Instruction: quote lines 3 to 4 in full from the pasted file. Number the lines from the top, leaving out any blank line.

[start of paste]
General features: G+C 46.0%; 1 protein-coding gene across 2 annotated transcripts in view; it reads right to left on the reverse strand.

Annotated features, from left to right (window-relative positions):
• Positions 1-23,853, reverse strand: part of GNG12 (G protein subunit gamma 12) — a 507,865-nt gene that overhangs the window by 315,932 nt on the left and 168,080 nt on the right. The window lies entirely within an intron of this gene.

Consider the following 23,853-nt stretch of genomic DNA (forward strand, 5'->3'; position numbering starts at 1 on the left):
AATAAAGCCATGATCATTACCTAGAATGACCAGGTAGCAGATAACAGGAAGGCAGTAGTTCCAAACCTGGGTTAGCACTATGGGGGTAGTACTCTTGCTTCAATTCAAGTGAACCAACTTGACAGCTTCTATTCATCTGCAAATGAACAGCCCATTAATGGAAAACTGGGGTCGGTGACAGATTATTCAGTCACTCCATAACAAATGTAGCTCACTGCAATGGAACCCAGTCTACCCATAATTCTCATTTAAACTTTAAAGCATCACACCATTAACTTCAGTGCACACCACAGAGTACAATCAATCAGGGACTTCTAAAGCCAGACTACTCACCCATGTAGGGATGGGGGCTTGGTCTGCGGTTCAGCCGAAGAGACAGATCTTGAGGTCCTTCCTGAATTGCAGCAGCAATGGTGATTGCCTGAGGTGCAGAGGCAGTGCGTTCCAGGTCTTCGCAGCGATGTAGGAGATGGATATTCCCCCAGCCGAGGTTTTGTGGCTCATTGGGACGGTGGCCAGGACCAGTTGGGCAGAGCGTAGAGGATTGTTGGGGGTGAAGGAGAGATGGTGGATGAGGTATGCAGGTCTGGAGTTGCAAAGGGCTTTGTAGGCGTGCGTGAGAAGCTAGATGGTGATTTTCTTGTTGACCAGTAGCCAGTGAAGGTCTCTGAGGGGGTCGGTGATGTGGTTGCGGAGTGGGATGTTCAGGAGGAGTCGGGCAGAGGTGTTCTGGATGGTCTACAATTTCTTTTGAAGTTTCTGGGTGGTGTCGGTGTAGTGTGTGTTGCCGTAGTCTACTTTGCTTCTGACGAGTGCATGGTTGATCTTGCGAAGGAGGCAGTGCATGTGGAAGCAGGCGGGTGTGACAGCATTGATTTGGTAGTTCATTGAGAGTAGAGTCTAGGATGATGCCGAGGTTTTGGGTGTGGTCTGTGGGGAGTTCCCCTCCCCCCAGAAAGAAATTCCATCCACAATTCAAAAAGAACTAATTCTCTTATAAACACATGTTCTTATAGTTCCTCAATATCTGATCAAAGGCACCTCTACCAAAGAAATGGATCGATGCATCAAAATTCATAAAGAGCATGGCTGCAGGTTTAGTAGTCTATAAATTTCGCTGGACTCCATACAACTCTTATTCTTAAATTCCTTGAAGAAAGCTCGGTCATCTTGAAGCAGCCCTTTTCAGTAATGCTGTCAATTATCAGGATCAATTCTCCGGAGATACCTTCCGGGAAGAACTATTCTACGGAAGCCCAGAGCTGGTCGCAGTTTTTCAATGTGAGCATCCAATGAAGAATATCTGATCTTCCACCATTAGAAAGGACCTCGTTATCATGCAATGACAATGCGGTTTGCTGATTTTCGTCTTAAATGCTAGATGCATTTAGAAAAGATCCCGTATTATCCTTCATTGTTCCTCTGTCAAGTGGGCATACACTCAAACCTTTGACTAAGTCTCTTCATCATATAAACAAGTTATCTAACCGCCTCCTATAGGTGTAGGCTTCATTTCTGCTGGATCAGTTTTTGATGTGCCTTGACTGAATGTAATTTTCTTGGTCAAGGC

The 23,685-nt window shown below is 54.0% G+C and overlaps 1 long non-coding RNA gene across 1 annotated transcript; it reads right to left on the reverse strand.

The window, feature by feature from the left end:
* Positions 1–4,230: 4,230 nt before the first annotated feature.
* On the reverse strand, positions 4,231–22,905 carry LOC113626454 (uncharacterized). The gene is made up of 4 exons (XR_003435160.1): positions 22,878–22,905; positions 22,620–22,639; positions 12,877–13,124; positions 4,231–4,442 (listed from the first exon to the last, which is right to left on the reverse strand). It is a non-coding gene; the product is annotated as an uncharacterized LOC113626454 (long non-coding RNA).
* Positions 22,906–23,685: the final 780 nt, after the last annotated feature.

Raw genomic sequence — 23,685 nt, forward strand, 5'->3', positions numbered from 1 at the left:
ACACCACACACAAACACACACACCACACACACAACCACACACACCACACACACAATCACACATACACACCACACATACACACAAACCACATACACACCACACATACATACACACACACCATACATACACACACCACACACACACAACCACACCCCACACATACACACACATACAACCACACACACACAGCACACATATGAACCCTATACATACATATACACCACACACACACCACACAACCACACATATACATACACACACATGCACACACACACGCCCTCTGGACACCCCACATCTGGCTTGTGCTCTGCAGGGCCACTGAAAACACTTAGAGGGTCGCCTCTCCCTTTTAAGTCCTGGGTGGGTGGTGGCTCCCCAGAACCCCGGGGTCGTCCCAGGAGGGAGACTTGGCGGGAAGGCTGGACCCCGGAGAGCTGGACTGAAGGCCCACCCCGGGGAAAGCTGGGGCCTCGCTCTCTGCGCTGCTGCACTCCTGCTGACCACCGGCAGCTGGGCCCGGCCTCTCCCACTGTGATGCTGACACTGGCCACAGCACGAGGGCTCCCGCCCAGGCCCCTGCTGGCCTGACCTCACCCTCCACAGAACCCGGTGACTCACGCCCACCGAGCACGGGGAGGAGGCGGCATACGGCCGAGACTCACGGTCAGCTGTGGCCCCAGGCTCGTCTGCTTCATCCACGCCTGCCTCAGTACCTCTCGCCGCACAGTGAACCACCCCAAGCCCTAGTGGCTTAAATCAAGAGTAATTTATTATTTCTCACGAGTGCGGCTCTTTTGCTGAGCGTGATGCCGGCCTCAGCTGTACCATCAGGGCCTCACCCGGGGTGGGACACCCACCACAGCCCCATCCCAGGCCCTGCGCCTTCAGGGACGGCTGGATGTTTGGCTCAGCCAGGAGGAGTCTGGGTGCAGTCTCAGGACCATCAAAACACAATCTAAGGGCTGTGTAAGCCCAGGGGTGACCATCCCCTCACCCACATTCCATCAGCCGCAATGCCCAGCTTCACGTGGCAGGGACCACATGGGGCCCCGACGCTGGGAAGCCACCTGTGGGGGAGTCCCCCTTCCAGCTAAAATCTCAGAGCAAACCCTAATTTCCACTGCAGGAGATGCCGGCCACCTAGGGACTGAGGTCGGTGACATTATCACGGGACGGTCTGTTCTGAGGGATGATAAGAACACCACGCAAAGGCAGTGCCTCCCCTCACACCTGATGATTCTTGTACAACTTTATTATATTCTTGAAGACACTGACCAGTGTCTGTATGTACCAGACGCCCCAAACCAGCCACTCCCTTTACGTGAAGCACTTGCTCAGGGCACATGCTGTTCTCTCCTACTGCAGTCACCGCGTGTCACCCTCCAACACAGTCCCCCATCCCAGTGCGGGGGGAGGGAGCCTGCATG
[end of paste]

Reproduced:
• Positions 1-23,853, reverse strand: part of GNG12 (G protein subunit gamma 12) — a 507,865-nt gene that overhangs the window by 315,932 nt on the left and 168,080 nt on the right. The window lies entirely within an intron of this gene.

Consider the following 23,853-nt stretch of genomic DNA (forward strand, 5'->3'; position numbering starts at 1 on the left):